Monday, August 17, 2009

Criterion Watch, November 2009

Let’s get this party started, shall we? Remember, click on the titles to link to the Criterion site.

This set, entitled The Golden Age of Television, is the big Criterion news for November, at least to these eyes. It’s a somewhat unconventional choice for the Criterion folks, but then, so was the Beastie Boys set, and this is a pretty darn inspired selection. To sum it, it’ll not only include kinescopes of eight live teleplays from the 1950s- including such classics as Marty, Requiem For a Heavyweight, and The Days of Wine and Roses- but also cast and crew interviews from the eighties-era PBS series that re-broadcast the plays. Add in commentary tracks by several of the directors (such as John Frankenheimer) and this should be a must-buy for lovers of pop culture ephemera such as myself.

I’m no fan of conventional sports dramas, but unconventional ones- in which athletes are treated with real complexity instead of ESPN-ready hero worship- are usually pretty intriguing. So I’m looking forward to finally catching up with Michael Ritchie’s Downhill Racer, about a skier whose all-consuming drive to win overwhelms everything else in his life.

Finally, a twofer of acclaimed recent foreign-language releases, given the Criterion treatment. Arnaud Desplechin’s A Christmas Tale- for which no cover art has yet been posted- was one of my favorite films from last year, and it’s nice to see the great Desplechin included in the ranks of such Criterion-endorsed filmmakers as, uh, Kevin Smith and Michael Bay. And Bergman, Bresson, and Ozu, of course. I wasn’t especially keen on Gomorrah- I respected it but was hardly blown away- but I can see where it would be up Criterion’s alley, and will get even more attention with its release on Blu-Ray as well as standard-def DVD.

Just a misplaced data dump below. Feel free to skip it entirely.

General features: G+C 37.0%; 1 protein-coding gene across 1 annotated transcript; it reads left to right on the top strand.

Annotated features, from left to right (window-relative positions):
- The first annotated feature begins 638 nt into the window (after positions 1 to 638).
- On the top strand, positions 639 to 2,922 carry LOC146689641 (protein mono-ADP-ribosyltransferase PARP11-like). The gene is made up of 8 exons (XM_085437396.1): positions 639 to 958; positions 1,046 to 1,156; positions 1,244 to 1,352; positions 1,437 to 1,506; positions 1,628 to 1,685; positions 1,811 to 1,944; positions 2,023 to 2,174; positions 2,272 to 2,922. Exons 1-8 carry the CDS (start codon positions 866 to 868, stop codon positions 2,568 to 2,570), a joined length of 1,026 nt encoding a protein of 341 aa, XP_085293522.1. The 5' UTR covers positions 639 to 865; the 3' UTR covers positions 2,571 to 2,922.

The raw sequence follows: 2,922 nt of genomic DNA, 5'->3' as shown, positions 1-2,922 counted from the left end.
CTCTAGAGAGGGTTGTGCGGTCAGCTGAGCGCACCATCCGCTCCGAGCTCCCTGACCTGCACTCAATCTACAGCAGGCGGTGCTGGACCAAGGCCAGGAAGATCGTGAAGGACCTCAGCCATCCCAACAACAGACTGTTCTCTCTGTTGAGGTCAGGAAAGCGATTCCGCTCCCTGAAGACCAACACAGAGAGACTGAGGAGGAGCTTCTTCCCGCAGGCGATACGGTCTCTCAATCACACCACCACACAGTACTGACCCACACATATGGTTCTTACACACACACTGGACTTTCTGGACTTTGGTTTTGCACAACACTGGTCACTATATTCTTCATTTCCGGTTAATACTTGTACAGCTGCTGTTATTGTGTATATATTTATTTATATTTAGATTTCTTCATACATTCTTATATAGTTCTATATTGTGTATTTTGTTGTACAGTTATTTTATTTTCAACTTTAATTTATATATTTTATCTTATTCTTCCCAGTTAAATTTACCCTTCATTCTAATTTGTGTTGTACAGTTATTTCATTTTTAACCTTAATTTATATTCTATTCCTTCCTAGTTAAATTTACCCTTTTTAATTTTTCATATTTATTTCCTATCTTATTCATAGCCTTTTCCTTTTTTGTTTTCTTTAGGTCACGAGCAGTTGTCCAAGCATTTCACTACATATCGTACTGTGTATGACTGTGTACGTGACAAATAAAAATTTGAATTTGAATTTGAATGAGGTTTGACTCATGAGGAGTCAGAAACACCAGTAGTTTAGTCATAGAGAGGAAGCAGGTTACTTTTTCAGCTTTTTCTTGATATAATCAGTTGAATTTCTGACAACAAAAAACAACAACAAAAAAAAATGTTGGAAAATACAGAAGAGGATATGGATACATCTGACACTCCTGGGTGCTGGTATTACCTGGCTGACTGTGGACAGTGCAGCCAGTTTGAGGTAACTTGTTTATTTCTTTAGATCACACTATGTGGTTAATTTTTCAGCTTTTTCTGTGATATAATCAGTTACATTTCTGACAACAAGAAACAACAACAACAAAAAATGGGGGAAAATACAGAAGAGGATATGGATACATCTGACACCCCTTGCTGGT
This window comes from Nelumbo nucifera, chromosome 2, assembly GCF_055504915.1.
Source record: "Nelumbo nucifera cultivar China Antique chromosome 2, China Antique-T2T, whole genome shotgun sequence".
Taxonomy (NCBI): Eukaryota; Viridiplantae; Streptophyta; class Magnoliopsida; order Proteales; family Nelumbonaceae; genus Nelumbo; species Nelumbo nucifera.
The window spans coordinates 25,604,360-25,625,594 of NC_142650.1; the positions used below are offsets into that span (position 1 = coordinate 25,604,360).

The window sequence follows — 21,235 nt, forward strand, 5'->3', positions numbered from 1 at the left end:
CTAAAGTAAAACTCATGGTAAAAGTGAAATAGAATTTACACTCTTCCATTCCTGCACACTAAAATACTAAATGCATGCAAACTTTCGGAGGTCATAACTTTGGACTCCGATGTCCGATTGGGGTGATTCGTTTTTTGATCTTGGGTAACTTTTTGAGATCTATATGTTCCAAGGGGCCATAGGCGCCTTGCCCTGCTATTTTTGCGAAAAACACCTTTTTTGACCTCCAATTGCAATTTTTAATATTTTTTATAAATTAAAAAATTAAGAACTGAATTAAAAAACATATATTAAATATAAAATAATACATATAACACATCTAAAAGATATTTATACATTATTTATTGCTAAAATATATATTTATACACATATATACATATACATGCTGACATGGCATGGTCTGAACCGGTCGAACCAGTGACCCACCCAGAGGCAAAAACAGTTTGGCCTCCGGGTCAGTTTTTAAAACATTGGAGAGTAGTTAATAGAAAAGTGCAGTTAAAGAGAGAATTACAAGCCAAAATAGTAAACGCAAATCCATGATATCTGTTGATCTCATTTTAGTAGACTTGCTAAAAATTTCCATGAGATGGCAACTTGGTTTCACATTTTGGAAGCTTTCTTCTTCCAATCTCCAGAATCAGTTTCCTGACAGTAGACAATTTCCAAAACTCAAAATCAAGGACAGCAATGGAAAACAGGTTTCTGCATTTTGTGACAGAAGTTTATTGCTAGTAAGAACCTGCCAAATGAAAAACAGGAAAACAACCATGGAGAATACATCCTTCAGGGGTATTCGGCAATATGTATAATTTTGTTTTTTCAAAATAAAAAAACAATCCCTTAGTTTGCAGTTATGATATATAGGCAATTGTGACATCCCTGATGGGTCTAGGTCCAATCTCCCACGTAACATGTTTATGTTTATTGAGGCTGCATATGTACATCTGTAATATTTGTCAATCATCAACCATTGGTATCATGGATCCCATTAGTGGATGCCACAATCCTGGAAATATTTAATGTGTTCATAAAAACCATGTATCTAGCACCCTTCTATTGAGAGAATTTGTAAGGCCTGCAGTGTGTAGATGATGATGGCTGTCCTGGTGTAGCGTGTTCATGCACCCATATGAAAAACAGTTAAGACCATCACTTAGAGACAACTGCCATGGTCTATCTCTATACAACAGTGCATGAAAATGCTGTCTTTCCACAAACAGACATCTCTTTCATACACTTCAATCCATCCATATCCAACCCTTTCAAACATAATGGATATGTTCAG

Moreover, these are both IFC Films releases, as is Che, which the newsletter hinted at a while back, so that makes me think that maybe Criterion has struck a deal with IFC to release some of their recent stuff on DVD for the benefit of those who would prefer not to set foot inside a Lackluster Video. That would of course be good news, since such acclaimed titles as 4 months 3 weeks and 2 days, The Secret of the Grain, A Girl Cut in Two, Flight of the Red Balloon, Private Fears in Public Places, Hunger, and (ohpleasepleaseplease) The Duchess of Langeais could really benefit from the Criterion treatment.

Finally, this month’s clue:

Had to think about this one a while, not least because it hints not at a specific title but at a person. Eventually, I realized that this was hinting at a special centenary celebration for Akira Kurosawa next year. But what exactly are they going to do? I’m guessing a few of their already-released titles will get some Blu-Ray love (I’m guessing The Seven Samurai at the very least), but don’t rule out some new Kurosawa DVDs as well. With so much of his filmography already represented in the Collection, my money is on his 1974 classic Dersu Uzala, made during his sojourn in the Soviet Union, which is one of the master’s best color films and one of the most moving works he ever made. But who knows? All I know for sure is that Criterion is bound to have some surprises up their sleeve.

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